The way in which Paul introduces Galatians 5:2–12 indicates the importance of what he is about to say. “Look” (ESV), “Listen!” (NRSV), “Mark my words!” (NIV), “I, Paul, say to you” (ESV). Paul is not fooling around. By his forceful use of the word look, he not only calls for his readers’ full attention, but he even evokes his apostolic authority. He wants them to understand that if the Gentiles are going to submit to circumcision to be saved, then the Galatians need to realize the dangerous consequences involved in their decision. 1
Read Galatians 5:2–12. What does Paul warn about in regard to the whole question of circumcision?
The first consequences of trying to earn God’s favor by submitting to circumcision is that it obligates the person to keep the entire law. Paul’s language in verses 2 and 3 includes an interesting play on words. Christ, he says, will not benefit them (ophelesei); rather, they will be obligated (opheiletes) to the law. If a person wants to live according to the law, he or she cannot just pick and choose the precepts to follow. It is all or nothing.
Second, they will be “cut off” from Christ. A decision to be justified by works involves at the same time a rejection of God’s way of justification in Christ. “You cannot have it both ways. It is impossible to receive Christ, thereby acknowledging that you cannot save yourself, and then receive circumcision, thereby claiming that you can.”—John R. W. Stott, The Message of Galatians (Leicester, England: InterVarsity Press, 1968), p. 133.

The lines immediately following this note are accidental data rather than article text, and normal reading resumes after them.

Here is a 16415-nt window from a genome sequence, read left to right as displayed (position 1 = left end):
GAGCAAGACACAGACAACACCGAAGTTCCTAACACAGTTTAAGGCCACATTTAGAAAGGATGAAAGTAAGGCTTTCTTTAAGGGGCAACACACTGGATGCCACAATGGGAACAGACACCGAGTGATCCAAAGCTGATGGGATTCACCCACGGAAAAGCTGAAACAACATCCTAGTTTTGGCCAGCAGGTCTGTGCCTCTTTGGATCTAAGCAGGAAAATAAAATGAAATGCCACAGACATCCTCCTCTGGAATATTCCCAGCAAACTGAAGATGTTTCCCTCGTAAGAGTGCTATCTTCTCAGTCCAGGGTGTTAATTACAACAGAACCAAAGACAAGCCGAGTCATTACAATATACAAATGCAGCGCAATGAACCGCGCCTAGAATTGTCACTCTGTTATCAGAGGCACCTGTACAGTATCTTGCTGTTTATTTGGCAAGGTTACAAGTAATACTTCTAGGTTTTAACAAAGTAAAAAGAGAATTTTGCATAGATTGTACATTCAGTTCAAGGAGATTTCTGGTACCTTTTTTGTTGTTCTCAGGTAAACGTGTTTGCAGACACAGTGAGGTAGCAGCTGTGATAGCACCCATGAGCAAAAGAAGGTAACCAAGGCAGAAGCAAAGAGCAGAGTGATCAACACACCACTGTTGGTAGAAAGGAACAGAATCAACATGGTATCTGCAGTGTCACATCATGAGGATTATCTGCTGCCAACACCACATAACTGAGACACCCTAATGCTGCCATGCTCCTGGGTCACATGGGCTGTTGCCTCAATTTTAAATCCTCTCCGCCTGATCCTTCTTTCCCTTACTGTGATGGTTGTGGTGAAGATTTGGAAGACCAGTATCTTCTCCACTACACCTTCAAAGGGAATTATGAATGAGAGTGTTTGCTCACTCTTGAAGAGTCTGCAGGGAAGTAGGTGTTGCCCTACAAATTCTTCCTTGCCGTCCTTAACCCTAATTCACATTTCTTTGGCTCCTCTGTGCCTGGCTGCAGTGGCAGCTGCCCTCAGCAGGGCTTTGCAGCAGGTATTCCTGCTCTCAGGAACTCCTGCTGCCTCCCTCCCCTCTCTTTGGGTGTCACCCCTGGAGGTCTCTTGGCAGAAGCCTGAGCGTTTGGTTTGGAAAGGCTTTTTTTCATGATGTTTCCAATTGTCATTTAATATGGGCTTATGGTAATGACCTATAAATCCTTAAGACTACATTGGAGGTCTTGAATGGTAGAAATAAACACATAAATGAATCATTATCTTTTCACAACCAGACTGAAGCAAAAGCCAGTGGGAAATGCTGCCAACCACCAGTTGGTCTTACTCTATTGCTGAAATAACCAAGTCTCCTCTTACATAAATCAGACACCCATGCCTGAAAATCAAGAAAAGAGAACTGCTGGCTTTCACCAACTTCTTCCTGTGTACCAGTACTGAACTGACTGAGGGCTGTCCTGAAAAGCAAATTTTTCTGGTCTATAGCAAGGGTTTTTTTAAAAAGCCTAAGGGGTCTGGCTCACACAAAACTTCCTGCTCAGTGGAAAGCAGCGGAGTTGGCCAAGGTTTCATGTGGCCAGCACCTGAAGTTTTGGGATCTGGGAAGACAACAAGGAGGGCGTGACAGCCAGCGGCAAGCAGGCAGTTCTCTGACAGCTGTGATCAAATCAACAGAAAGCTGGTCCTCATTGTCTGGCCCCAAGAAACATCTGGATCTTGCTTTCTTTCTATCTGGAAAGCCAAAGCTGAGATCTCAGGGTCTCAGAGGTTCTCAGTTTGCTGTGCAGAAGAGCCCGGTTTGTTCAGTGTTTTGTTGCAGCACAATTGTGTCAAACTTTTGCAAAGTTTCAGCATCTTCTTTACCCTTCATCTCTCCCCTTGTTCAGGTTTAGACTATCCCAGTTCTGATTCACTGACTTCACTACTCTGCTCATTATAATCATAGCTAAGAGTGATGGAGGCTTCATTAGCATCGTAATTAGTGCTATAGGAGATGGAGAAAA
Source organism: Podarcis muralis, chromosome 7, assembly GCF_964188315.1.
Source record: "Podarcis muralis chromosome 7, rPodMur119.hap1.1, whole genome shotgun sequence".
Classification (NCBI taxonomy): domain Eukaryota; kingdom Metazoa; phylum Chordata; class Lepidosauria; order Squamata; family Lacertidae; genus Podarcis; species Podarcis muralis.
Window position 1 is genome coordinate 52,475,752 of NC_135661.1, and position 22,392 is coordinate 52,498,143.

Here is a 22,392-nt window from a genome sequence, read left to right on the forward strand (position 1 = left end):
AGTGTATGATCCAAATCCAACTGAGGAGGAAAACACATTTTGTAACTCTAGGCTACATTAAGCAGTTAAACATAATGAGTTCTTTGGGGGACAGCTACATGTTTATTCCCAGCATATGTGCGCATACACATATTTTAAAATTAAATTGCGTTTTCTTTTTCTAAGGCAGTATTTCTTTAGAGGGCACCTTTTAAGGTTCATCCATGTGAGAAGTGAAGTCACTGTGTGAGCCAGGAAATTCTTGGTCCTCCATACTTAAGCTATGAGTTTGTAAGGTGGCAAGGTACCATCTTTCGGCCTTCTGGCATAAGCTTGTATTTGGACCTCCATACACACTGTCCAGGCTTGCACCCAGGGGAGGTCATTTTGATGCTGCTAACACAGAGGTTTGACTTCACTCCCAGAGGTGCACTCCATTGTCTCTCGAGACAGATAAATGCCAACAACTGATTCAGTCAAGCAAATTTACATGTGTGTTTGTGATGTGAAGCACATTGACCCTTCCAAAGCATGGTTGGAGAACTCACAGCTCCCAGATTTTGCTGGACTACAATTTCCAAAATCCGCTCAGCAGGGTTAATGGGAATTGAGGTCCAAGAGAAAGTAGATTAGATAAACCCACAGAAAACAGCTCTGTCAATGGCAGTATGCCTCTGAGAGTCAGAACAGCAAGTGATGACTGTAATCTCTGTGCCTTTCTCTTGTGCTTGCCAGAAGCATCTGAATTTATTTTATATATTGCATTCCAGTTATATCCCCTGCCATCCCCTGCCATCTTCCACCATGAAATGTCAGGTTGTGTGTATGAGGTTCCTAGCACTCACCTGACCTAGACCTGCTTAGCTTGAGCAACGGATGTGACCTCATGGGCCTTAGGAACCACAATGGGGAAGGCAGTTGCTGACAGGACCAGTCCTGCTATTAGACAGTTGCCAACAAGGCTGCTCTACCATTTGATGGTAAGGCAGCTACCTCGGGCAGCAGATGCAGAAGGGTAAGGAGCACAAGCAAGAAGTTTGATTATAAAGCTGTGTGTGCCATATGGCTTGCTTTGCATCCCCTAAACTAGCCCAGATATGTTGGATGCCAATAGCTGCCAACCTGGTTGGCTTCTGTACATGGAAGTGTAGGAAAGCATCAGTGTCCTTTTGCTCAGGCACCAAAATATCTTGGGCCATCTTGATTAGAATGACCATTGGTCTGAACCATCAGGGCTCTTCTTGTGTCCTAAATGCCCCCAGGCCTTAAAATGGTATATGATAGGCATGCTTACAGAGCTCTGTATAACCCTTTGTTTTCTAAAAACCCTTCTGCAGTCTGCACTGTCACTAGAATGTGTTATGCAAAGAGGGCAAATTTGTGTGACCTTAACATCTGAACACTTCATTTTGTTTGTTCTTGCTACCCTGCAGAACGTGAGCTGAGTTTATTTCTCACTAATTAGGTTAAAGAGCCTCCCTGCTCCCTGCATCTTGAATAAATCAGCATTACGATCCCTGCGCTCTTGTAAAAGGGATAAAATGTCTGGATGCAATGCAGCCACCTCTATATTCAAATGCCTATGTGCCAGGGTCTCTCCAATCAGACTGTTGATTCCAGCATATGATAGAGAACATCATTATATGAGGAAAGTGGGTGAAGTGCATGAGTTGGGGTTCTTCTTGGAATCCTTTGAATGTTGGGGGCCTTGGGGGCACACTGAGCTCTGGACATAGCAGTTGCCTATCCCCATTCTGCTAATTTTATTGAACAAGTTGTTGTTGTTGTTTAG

Paul’s third objection to circumcision is that it hinders spiritual growth. His analogy is of a runner whose progress toward the finish line has been deliberately sabotaged. In fact, the word translated “hindered” (vs. 7, ESV) was used in military circles to refer “to breaking up a road or destroying a bridge or placing obstacles in the way of an enemy, to halt his advance.”—The SDA Bible Commentary, vol. 6, p. 978.
Finally, circumcision removes the offense of the Cross. How? The message of circumcision implies that you can save yourself; as such, it is flattering to human pride. The message of the Cross, however, is offensive to human pride, because we have to acknowledge that we are dependent completely on Christ.
Paul is so outraged at these people for their insistence on circumcision that he says he wishes that the knife would slip and they would castrate themselves! Strong words, but Paul’s tone simply reflects how seriously he views this issue.